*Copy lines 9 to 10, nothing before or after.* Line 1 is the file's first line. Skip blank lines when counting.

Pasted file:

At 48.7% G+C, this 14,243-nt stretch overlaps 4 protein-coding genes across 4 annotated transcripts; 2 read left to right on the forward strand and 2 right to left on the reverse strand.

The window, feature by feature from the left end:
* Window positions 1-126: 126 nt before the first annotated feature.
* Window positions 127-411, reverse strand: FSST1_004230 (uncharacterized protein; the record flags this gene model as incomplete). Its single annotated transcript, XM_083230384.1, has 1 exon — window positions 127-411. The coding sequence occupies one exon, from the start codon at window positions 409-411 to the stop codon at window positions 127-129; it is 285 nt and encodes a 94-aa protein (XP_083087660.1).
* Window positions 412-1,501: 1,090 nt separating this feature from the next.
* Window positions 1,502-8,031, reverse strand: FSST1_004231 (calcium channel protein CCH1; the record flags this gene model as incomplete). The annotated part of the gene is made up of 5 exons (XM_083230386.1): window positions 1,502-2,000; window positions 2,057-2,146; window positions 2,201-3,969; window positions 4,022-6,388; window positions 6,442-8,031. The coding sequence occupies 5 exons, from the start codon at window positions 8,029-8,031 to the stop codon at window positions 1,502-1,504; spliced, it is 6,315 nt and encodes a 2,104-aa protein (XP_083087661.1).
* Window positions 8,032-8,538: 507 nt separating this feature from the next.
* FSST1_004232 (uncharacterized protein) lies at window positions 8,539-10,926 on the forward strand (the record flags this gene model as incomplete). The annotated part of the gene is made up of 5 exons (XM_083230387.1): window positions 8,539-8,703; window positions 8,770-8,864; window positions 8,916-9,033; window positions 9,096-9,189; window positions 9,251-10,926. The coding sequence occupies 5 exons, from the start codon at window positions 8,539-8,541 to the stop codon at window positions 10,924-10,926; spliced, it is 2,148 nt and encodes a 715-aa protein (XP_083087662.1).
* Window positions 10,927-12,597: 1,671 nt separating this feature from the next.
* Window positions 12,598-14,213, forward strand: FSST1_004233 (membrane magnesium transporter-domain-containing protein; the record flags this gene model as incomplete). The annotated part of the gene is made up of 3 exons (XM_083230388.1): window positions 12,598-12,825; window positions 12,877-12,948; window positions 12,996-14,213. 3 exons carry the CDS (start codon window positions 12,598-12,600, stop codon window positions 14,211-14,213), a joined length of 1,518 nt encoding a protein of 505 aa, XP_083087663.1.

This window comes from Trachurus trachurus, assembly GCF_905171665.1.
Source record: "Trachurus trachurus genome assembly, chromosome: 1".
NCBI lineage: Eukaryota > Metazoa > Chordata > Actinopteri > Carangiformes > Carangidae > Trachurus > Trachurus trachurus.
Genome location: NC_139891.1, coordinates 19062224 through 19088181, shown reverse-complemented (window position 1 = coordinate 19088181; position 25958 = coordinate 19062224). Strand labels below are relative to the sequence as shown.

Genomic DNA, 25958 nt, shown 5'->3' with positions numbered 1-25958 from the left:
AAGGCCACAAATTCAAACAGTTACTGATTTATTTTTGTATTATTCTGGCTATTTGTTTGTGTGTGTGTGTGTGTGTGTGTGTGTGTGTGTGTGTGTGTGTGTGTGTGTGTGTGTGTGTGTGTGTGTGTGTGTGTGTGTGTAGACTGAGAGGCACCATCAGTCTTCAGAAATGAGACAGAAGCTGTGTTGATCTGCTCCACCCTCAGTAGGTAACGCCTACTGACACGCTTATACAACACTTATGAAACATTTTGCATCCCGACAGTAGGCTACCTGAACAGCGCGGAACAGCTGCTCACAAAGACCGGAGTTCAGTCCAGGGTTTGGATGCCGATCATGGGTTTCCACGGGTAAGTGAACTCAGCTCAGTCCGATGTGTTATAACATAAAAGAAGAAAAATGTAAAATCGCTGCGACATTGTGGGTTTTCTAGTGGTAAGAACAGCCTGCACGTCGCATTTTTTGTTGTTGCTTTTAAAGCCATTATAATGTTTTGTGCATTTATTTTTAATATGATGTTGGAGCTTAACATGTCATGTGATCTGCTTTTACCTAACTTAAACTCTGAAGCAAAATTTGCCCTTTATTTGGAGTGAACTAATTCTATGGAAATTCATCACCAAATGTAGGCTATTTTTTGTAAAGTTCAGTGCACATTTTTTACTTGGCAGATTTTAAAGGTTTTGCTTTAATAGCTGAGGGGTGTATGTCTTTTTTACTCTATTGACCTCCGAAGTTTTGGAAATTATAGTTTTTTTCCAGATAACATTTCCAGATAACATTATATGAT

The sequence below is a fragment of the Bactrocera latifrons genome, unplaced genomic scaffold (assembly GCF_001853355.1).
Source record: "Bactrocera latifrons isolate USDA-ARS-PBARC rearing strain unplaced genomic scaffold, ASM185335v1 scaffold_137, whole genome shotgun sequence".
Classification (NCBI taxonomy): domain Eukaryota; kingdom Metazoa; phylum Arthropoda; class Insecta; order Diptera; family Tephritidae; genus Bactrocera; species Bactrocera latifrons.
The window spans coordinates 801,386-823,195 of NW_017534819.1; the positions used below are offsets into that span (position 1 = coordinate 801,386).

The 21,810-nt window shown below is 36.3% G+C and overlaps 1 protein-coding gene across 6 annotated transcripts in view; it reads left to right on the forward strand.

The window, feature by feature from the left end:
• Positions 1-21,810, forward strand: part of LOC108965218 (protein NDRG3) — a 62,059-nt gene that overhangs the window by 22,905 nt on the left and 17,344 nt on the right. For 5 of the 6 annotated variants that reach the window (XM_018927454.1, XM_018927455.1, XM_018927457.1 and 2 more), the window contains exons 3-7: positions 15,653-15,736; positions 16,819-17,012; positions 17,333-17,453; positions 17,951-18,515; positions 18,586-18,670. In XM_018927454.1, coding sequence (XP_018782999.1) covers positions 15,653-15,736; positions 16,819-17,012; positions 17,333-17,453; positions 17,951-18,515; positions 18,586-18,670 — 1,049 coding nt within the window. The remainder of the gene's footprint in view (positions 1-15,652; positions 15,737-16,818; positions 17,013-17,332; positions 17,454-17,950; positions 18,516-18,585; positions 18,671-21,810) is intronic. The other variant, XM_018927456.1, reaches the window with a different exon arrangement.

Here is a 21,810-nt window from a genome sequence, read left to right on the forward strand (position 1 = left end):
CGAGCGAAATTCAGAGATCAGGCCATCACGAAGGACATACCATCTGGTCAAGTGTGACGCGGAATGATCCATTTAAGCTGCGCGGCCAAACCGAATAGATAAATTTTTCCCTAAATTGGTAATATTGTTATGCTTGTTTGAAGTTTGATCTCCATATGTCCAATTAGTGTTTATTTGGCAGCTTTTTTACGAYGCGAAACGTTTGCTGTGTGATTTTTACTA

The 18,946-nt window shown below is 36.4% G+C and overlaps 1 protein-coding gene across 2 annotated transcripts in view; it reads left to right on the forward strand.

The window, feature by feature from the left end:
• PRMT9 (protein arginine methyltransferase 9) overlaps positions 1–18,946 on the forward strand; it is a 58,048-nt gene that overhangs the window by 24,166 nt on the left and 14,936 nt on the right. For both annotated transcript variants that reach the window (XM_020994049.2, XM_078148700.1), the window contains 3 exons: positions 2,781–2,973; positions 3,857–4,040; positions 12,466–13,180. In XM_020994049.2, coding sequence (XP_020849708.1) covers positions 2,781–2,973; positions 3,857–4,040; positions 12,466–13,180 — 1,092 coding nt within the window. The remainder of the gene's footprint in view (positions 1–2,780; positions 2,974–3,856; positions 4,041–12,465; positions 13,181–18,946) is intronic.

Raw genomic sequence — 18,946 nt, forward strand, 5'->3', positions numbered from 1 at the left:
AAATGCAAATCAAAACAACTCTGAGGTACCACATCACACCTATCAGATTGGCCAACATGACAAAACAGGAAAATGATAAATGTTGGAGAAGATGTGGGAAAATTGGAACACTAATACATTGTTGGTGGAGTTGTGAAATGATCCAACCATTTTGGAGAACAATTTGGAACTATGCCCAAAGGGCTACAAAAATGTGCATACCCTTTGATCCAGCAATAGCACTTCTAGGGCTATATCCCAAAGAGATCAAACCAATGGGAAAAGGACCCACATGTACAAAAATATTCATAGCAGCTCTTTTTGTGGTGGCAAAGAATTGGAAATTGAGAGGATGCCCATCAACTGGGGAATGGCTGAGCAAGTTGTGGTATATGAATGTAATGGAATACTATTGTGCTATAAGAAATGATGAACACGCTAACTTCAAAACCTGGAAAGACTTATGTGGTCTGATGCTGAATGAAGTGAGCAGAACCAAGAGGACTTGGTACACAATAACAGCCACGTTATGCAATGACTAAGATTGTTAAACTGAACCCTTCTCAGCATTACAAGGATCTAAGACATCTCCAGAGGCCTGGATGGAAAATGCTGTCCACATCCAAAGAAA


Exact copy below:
* Window positions 10,927-12,597: 1,671 nt separating this feature from the next.
* Window positions 12,598-14,213, forward strand: FSST1_004233 (membrane magnesium transporter-domain-containing protein; the record flags this gene model as incomplete). The annotated part of the gene is made up of 3 exons (XM_083230388.1): window positions 12,598-12,825; window positions 12,877-12,948; window positions 12,996-14,213. 3 exons carry the CDS (start codon window positions 12,598-12,600, stop codon window positions 14,211-14,213), a joined length of 1,518 nt encoding a protein of 505 aa, XP_083087663.1.